If the above two precautions are observed, however, corn cob will suffice as a hedgehog-safe bedding material.
Cedar and Pine ShavingsShould you use pine or cedar bedding for your hedgehog? A great deal of debate surrounds the issue, but there are answers.
Basically, the health concerns with cedar stem from an aromatic toxin called Plicatic Acid. Studies conducted on humans link the occupational exposure to cedar and, hence, Plicatic Acid, to a 50% increased incidence of asthma. Effects of long-term exposure is unclear, although it is suggested that it may increase the risk of diseases such as glottal cancer. While pine does not contain plicatic acid, it does contain abietic acids, also associated with similar or identical symptoms after lengthy exposure.
So the question is, does the use of pine or cedar bedding pose a health risk to hedgehogs? To obtain a fair and non-biased answer, we need to look to the studies themselves. In every case, the studies looked at sawmill or pulp mill workers, mainly in British Columbia where the milling of cedar is a mainstay. In such environments, the workers are exposed to high levels of wood dust with protective breathing apparatus rarely being used. Therefore exposure levels are abnormally high and cannot necessarily be compared with the life of a hedgehog, living in a cage or aquarium, sleeping on or burrowing occasionally into wood shavings. In order for exposure levels to be equal, the hedgehogs environment would need to have a fair level of airborne wood dust present on a near-constant basis. It is likewise important to consider that the only definitive studies available, directly linking both toxins to type-I hypersensitivity reaction, have been those conducted on humans, particularly workers exposed to extreme levels of toxin-laden wood dust. So-called "evidence" with small mammals is still incomplete and sometimes anecdotal. That said, however, it is important to consider that - even after proper curing - plicatic acid levels are considerably higher in cedar than abietic acid levels found in pine.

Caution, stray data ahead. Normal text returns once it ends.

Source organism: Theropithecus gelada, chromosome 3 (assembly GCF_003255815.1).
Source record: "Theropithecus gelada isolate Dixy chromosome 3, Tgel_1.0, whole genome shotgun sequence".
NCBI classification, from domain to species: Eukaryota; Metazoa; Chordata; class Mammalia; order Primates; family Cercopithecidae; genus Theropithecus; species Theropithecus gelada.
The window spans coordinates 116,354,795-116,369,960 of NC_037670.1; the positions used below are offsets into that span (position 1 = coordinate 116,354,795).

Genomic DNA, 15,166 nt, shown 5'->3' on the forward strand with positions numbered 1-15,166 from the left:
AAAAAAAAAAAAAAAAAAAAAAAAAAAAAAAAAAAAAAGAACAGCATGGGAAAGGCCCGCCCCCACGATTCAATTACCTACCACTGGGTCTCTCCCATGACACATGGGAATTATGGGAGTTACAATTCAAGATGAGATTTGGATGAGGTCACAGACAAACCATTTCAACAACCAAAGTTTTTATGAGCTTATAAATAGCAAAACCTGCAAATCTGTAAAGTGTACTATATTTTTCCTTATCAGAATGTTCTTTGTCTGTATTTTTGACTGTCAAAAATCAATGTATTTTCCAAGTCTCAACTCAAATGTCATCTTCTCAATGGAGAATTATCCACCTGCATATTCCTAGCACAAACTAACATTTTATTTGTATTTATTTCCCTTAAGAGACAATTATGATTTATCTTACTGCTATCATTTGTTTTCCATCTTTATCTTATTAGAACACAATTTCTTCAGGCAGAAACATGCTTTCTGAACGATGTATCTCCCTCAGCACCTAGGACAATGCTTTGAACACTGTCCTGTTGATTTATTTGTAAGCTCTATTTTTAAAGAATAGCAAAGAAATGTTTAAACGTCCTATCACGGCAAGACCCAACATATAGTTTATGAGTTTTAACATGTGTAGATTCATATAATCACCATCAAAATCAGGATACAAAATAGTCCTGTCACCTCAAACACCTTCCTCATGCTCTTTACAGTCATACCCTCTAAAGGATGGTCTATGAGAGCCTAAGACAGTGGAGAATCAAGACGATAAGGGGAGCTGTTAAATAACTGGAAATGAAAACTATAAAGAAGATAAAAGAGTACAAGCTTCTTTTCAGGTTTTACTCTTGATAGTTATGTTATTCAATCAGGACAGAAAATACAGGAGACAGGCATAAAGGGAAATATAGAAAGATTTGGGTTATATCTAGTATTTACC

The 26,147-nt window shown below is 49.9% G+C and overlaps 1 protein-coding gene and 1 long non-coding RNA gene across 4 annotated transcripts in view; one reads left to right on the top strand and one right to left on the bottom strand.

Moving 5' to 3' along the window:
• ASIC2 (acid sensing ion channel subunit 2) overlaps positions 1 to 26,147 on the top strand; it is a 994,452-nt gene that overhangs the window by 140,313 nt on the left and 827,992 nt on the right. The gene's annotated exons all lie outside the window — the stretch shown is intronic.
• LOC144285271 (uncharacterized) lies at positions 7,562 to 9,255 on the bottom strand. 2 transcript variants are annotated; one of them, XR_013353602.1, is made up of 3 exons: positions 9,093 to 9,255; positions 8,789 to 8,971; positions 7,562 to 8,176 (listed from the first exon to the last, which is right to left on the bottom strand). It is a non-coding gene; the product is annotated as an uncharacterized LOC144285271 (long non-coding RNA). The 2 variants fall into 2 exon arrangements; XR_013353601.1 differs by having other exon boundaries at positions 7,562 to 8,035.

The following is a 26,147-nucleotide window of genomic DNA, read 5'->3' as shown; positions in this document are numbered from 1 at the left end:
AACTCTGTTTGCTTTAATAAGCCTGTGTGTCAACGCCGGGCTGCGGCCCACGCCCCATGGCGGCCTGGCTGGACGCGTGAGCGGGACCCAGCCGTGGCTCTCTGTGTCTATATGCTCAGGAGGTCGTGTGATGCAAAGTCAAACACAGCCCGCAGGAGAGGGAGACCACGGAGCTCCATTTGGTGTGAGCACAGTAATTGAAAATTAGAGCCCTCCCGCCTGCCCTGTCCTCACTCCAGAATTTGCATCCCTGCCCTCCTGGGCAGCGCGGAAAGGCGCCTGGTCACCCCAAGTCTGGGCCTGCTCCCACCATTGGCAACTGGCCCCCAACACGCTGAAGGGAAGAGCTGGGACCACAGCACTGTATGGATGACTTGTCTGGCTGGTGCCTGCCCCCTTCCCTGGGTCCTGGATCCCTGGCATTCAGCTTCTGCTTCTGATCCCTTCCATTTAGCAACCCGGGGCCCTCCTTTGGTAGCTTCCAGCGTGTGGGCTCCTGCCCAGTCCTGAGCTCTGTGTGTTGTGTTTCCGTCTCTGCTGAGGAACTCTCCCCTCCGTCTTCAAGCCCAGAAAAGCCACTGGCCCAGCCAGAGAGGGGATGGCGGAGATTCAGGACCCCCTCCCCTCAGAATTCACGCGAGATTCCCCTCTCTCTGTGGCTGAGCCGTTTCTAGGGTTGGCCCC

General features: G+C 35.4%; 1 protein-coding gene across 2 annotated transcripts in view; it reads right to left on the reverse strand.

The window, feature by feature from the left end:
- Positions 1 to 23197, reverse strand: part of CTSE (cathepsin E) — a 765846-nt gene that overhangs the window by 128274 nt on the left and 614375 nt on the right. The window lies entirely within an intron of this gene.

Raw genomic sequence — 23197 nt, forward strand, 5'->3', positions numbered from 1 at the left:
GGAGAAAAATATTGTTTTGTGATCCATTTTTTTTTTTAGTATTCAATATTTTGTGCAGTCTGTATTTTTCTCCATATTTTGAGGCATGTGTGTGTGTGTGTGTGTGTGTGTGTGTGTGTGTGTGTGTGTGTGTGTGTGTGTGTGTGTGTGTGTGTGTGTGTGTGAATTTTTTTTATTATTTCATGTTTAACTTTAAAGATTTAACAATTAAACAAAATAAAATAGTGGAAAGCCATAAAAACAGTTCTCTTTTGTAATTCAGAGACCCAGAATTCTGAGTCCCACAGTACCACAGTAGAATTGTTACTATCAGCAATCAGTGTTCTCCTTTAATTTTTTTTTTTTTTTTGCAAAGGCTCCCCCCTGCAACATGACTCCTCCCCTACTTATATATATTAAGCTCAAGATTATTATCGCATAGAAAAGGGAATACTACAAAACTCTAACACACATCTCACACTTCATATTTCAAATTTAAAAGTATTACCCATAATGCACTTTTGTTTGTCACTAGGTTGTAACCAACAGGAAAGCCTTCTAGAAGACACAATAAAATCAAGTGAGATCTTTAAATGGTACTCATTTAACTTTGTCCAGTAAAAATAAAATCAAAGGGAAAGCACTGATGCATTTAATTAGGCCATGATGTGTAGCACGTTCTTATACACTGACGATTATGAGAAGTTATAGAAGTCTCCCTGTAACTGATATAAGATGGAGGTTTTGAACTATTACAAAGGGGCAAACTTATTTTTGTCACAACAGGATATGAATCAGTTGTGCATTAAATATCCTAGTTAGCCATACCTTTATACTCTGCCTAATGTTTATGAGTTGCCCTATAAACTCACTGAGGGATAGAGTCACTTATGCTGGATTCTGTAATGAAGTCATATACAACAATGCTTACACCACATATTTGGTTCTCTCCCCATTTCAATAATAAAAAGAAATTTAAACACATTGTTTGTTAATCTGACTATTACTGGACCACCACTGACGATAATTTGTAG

Given this information, it is only logical for pet owners to err on the side of caution. Cedar should most definitely not be used as a bedding material for small mammals, including hedgehogs. The plicatic acid levels are far too high in both non-cured and cured cedar chips to be overlooked as potential health risk.
Pine on the other hand does contain high levels of abietic acid when not cured, but those levels drop significantly when the wood is properly cured. Therefore, while non-cured pine bedding should be viewed in the same light as cedar, properly cured pine is likely safe for hedgehogs if adequate ventilation of the cage is provided.
We've used cured pine bedding with our own herd from the time we first started into hedgehogs, over 6 years ago, 'til now. We haven't seen anything that would indicate that our hedgehogs are living any shorter lives than those that have been kept on alternative bedding and thus far we've only had one hedgie who displayed an allergic reaction to being kept on pine. She suffered a severe skin reaction and lost most of her quills within a week. Interestingly enough, she also reacted badly to aspen bedding. So, while I have no problem with using Pine, if you're at all concerned, I recommend you use something else. There are several alternatives including aspen and several paper products, but each has it's own disadvantages.